The Christchurch Civic Crčche Case
A City Possessed:
When I picked up Lynley Hood's 600-page book A City Possessed: The Christchurch Civic Creche Case, I worried that I wouldn’t have the time or the inclination to finish it. I shouldn’t have. The book is unputdownable (if there is such a word).
During the 1990s I had not followed the Peter Ellis case, but in the back of my mind, I suppose I had faith that the legal system would a) give him a fair trial and b) justice would be done. Having read the book, I am left with unsettling doubt and a gnawing feeling that neither was achieved.
There is not space in this column to list the evidence but it's my personal opinion that if the jury had seen and heard all the evidence (despite the mood of Christchurch at the time) Peter Ellis could not have been found guilty beyond reasonable doubt.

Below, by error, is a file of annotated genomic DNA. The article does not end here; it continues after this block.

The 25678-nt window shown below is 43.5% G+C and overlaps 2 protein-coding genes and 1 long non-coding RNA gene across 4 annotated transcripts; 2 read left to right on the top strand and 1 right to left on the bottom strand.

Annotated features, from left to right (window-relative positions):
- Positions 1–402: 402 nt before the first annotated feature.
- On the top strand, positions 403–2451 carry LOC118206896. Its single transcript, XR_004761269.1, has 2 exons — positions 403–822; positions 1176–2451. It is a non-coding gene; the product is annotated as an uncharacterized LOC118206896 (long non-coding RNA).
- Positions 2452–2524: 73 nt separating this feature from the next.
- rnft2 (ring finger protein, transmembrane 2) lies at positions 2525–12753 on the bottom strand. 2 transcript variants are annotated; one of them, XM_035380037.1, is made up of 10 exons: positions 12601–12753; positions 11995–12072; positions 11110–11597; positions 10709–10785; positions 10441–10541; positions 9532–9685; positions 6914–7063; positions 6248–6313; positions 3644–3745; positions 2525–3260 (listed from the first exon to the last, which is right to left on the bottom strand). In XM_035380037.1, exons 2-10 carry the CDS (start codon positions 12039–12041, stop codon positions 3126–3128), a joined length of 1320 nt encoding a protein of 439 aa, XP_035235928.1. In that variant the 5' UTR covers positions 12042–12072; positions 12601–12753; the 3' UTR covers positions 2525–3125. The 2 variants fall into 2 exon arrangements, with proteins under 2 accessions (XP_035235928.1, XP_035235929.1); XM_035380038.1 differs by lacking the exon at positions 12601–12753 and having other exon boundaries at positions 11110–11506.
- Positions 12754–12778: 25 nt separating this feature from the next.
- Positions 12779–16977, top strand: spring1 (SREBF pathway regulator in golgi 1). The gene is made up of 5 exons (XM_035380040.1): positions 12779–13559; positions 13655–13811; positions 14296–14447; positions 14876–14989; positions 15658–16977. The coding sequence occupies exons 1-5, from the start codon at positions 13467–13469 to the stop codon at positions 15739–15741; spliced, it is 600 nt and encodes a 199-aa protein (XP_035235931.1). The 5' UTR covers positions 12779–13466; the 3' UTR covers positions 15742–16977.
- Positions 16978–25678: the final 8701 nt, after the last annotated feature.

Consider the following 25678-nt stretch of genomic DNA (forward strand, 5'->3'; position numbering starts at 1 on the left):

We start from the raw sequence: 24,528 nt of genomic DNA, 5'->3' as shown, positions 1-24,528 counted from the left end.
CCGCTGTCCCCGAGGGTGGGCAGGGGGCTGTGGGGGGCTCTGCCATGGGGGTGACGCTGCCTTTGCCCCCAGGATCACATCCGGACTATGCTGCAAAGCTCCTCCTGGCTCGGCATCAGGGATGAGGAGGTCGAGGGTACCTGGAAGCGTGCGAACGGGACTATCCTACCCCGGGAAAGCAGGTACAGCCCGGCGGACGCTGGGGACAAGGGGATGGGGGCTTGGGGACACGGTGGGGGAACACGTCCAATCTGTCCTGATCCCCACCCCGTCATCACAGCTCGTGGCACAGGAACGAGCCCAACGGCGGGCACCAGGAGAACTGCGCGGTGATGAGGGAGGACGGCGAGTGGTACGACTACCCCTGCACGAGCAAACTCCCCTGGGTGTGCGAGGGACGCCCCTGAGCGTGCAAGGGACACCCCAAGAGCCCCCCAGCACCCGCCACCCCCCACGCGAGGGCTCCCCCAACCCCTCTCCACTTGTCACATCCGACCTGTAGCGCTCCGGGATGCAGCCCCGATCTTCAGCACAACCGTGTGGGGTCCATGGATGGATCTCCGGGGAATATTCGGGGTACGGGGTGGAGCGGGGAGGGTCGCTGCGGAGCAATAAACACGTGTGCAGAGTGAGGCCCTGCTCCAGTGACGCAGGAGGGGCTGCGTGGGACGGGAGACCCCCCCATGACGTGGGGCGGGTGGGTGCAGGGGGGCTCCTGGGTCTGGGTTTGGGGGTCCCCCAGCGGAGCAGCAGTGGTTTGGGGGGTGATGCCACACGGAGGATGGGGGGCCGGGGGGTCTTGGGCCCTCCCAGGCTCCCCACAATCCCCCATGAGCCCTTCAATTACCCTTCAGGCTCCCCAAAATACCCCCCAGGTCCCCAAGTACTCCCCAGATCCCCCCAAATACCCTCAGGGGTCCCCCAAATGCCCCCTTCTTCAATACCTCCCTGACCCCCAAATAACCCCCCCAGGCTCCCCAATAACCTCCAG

If some people think it is a crime to use flamboyant speech, have long fingernails or be a gay man working in early childcare, then Peter Ellis is guilty. But based on the evidence that's about all he is guilty of.
The case (the full case) needs to be reviewed and Phil Goff must acquaint himself with the book. I can understand that a Minister may not have time to read 600 pages but that is no excuse for not having an official read it or at least making oneself acquainted with the key points.
In 1973 after two trials, three appeal dismissals and a declination by the Privy Council, Rob Muldoon instructed Mr Adams-Smith QC to review the Arthur Alan Thomas case.
Based on the report Muldoon noted in his book My Way that "it was, very clear to the Cabinet that the statements seen in the report seen by the ordinary citizen, would cause him to say that Thomas had not been proved guilty `beyond reasonable doubt'.
Phil Goff is faced with a similar situation 29 years later.
Your comments and letters are appreciated.